This is a wonderful lede:
Here’s a question for conservatives and Republicans: Going into the 2012 Election Day, or even in the last few days before Election Day, did you think Mitt Romney was going to win? A couple of months ago, did you think the strategy of threatening to shut down the government or prevent raising the debt ceiling, to force the outright repeal or defunding of Obamacare, would really work? Romney lost by 4,967,508 votes, 126 Electoral College votes, and 3.85 percentage points. That’s not very close. Obamacare isn’t going to be repealed this year, and it’s not going to be defunded.National Journal
So the question is whether conservatives and Republicans should begin to worry if their instincts—specifically, their judgment on matters of politics and policy—are a bit off. Maybe “spectacularly wrong” would be more accurate.
He goes on to list a few more examples of the disconnect from reality, and then, being a Villager to the core, has to pour some weak "both sides" tea - without, of course, noting that the stuff he attributes to Democrats was not espoused by any leading Democratic figures, while the stuff he mentions for Republicans was accepted by virtually everyone in the party leadership as gospel.
That is, our fringe is fringe, the GOP's fringe is treated with respect by their leaders. And then he goes all sciency on the Republicans:
I consulted a psychiatrist and a psychologist on this question. Both said there is no formal term for the behavior some Republicans are exhibiting, but one described the groupthink as “hysterical delusional affirmation,” and the other named it “delusional synergy.” One said, “It entails suspension of logical intellectual processes with a selective consideration of only confirmatory input. Paranoid people typically experience ideas of influence and control where they believe that they see things that others cannot. This process is often propelled by delusions of grandeur, quite often messianic in nature.”Illogical.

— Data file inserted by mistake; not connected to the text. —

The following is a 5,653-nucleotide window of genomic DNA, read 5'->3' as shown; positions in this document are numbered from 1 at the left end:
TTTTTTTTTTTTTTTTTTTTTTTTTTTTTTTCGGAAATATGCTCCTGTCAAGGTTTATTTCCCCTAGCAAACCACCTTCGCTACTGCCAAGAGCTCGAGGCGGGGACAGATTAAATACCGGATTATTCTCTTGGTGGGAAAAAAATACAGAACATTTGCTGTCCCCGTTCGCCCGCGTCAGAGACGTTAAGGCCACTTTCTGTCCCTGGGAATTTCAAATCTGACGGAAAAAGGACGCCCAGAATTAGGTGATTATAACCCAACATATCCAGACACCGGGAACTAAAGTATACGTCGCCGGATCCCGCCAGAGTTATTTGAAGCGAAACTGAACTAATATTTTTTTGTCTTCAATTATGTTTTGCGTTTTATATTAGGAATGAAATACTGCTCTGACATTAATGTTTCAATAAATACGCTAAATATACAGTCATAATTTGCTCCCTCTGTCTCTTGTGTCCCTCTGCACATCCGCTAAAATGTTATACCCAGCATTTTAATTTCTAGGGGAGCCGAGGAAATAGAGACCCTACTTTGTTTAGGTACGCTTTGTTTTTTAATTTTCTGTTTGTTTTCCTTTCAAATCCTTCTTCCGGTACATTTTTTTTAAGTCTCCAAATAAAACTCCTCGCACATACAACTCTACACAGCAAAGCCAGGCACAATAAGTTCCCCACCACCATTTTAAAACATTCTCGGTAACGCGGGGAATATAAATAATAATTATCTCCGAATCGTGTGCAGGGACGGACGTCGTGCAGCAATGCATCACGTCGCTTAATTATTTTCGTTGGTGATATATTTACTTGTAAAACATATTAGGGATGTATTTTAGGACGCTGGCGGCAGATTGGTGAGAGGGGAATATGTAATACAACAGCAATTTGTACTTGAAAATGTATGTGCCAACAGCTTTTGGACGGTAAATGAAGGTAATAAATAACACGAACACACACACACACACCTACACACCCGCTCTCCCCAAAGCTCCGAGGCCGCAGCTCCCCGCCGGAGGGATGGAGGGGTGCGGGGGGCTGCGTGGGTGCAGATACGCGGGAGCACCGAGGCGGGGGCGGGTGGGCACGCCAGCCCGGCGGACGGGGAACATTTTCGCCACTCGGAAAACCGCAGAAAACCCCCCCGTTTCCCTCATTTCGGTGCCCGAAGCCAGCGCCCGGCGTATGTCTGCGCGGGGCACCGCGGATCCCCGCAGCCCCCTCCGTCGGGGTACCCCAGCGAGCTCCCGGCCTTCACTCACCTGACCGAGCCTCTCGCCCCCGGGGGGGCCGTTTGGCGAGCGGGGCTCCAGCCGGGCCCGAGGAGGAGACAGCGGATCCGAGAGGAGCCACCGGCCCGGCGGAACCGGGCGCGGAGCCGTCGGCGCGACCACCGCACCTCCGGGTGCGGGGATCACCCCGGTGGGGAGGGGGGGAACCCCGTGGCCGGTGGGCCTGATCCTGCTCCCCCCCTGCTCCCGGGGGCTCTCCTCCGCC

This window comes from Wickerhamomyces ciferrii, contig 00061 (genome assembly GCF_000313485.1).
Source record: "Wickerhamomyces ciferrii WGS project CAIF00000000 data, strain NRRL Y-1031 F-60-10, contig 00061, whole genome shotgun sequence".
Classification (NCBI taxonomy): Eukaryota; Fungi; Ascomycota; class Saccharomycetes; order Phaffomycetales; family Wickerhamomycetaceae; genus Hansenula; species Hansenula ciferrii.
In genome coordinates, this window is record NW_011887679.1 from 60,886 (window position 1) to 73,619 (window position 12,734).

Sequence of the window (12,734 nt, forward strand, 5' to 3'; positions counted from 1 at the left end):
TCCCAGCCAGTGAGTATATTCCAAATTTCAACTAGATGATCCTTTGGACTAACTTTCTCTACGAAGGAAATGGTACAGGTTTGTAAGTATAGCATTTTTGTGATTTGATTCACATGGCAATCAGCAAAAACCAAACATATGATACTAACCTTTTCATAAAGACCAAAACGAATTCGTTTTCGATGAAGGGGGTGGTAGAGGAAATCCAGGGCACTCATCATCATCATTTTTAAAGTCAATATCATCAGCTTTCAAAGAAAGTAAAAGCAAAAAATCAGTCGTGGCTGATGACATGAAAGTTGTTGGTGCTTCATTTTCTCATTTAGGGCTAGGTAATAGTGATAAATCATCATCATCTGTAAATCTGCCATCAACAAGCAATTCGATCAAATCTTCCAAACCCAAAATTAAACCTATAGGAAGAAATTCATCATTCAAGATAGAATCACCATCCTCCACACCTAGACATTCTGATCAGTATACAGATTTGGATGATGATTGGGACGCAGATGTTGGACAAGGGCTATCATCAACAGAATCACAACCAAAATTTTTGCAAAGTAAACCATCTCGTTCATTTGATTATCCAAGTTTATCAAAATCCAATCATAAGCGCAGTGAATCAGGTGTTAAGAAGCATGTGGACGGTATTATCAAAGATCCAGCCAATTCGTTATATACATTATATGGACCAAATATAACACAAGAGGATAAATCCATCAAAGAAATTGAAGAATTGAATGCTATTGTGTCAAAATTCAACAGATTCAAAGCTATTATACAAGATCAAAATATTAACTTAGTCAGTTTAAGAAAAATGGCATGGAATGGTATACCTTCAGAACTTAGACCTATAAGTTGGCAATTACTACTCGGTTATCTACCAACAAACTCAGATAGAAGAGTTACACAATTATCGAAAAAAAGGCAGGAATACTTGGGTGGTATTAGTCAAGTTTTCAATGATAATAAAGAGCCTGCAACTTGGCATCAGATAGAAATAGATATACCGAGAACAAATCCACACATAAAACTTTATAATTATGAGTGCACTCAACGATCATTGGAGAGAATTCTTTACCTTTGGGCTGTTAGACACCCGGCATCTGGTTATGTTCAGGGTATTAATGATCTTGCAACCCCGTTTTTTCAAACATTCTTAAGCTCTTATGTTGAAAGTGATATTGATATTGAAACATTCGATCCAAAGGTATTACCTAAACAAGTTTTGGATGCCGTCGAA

Inside a bubble.
Believe they see things others cannot.
Delusions of grandeur, possibly messianic.
Does that describe anyone you can think of?
A Facebook friend?
So here is our problem. Our President and the Democratic leaders in Congress have to try to keep our government functioning when the "loyal opposition" contains many leaders who, for want of a better phrase, suffer from a sort of "mental illness" and are elected by those suffering from the same disease.
More below the Orange Squiggle of Power.
The similarity to some religious communities where adherents are encouraged to not associate with those of different faiths, and where "blasphemy" and "heresy" are charges leveled without irony seems obvious.
There is also this, regarding "The Backfire Effect", from the Columbia Journalism Review. In brief, information is not sufficient to change deeply held beliefs; in fact, it causes people to dig in and cling to their beliefs all the more tightly.
Although the article does not directly address this, I assume that learning IS in fact possible, since I observe few phlogiston chemists roaming the halls in university chemistry departments. I believe that different people may have their opinions changed by differing amounts of evidence, and for some people it just takes more time for a lesson to sink in.
And for some people, the lesson may need to be personal - they have to experience reality in their own lives, rather than learning about the life of some other person.
Here enters the Affordable Care Act. As millions of people obtain health insurance, and millions more have someone they care about in that group, that personal lesson is being learned.
It will take time. It will take forever for some people, who will die believing the Tea Party is correct. But the cult of Tea Party conservatism will be destroyed, and the same Obamacare that helped start the disease may well help cure it.